Super amazing part of the journey key point #3- Before getting sick, I spent a lot of late nights on my computer editing images because that was the only time I had without a toddler interrupting ๐Ÿ˜‰ Really late nights and early mornings led to a pretty decent coffee habit. Tired + coffee = bad eating habits. Really I just had a horribly unhealthy cycle going on. While I was sick, I couldn’t drink coffee or alcohol. I couldn’t spend time on the computer. I spent a lot of time nurturing my body with good whole foods trying everything in my power to get healthy again. Getting sick completely reset my clock and habits. In a way it was the best thing that could of happened to me. Now I am so so grateful for my health and my body and I take time to fuel it properly ๐Ÿ˜‰

Blah, blah, blah! I should really just use my camera to tell the story.

Reconnecting with nature and family:

Organic Islands Festival

It was a fabulous weekend at Organic Islands Festival. There are always lots of great vendors that support and inspire sustainability. The reason I love the festival the most is the incredible speakers that come to share their wealth of knowledge.

Percy Schmeiser was the highlight for me at the Festival in 2008.ย ย His story is one to know. He is fighting a battle on our behalf. A battle that’s final outcome will not directly effect his life, but it will effect ours. He is devoting his time, money, life energy and integrity to protect our right to save seeds and our right to know whether we are consuming GMO or not. This may not sound like a pressing matter to many of our generation that purchase their groceries at the store and are disconnected from the growing process, but to people who have spent their lives growing and improving food (naturally) this is an issue second to none. It is a very polarized issue and which ever side of the fence you sit on it is impossible to not appreciate the courage, fortitude and strength of this exceptional man.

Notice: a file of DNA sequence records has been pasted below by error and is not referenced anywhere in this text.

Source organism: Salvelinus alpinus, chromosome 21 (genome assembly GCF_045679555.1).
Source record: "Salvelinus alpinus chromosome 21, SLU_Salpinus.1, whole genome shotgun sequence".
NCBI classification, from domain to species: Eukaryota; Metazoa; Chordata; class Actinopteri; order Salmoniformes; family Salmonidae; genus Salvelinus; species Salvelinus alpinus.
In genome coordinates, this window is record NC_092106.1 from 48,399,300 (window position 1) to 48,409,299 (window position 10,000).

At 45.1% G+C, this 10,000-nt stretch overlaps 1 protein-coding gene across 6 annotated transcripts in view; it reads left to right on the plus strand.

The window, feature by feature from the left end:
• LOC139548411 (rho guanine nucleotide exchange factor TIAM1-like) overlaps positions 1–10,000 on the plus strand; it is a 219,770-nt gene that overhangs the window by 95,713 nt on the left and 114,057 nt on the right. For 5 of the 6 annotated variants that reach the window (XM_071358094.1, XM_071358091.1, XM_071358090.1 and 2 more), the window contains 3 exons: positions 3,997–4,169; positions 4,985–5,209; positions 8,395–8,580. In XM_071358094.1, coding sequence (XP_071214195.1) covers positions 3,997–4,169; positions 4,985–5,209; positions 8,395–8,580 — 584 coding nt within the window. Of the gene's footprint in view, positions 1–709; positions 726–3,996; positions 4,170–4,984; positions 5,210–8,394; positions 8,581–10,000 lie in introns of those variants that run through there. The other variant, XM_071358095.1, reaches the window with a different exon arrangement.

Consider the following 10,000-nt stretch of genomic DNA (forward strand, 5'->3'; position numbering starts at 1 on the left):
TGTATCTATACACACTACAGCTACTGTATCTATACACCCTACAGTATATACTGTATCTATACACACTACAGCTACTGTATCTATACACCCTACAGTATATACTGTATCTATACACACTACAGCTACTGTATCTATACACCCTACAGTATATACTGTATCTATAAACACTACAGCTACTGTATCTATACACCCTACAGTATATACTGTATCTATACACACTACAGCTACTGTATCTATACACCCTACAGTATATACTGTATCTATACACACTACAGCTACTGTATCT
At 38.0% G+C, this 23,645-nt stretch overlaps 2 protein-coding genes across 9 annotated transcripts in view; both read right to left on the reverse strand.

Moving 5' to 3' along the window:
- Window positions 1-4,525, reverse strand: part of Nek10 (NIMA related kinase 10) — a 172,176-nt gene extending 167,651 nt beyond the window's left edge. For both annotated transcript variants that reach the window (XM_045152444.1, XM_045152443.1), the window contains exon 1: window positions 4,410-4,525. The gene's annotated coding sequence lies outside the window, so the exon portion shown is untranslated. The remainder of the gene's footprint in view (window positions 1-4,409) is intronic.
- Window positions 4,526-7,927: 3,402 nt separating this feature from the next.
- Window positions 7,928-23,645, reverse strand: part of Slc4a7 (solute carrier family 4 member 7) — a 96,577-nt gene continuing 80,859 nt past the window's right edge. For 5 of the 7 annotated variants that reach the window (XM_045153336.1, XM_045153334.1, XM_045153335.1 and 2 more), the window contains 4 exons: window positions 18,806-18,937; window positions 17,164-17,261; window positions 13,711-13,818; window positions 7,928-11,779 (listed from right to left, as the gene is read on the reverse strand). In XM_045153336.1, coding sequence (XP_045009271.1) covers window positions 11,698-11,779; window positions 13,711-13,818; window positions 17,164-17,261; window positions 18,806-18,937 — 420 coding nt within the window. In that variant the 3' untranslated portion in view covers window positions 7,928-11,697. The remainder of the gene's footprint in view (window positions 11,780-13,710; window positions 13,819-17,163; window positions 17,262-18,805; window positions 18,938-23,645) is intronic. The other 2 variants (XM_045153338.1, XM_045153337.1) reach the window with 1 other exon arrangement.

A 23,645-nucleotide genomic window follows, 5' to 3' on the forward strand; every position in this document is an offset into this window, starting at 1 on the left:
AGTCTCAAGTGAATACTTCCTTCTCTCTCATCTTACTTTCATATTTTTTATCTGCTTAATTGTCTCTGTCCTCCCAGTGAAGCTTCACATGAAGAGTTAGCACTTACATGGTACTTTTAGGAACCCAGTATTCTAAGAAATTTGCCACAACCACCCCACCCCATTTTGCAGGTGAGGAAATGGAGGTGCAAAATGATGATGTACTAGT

Sorry, that was a bit of a tangent. Let’s chat about the festival THIS year ๐Ÿ˜‰

This year, the gold star went to Carolyn Herriot from The Garden Path. Carolyn is a local advocate for food self-sufficiency, seed saving, and organic gardening. At the festival, she was having a book launch for her new book, The Zero Mile Diet. She is such an inspirational speaker and another person that I feel has our back when we don’t even realize we need it.

Another sweet surprise for me was seeing The Malahat Revue for the first time. They were fabulous and, come on, how do you not love a band that tours by bike ๐Ÿ˜‰